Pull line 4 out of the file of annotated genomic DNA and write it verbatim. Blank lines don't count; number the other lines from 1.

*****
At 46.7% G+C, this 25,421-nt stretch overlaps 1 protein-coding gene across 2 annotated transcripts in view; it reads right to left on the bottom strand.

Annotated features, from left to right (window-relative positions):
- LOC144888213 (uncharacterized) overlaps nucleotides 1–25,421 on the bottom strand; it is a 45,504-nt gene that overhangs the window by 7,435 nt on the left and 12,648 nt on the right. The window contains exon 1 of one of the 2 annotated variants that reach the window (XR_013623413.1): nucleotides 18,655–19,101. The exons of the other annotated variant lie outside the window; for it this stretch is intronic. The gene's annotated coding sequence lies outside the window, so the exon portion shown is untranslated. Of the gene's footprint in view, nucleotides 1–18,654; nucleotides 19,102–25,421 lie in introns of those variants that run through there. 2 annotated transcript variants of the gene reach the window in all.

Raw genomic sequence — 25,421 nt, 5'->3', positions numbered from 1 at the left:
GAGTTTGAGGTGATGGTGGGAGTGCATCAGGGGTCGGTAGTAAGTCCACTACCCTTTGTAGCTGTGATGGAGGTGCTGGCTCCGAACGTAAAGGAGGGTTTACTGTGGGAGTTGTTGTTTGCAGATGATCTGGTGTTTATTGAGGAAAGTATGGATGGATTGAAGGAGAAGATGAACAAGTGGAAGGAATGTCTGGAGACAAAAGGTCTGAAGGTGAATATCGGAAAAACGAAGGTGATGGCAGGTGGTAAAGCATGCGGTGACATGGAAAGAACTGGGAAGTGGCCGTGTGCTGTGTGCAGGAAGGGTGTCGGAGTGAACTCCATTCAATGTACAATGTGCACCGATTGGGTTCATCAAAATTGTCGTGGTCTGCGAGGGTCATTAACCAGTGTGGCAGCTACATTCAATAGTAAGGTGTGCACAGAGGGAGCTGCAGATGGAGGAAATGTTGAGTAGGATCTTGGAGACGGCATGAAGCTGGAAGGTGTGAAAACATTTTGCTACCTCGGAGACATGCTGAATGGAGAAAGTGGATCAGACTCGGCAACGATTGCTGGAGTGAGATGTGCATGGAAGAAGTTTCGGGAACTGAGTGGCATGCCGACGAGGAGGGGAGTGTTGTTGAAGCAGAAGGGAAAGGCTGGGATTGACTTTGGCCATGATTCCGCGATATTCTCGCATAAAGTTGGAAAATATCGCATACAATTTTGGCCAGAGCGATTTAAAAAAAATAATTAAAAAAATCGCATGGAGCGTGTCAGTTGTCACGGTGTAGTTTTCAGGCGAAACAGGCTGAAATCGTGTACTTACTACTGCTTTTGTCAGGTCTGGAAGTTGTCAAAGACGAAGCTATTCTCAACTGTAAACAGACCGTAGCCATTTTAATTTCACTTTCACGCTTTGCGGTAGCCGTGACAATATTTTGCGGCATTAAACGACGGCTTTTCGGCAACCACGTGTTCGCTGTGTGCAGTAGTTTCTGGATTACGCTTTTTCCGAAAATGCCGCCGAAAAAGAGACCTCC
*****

Raw genomic sequence — 25,421 nt, 5'->3', positions numbered from 1 at the left: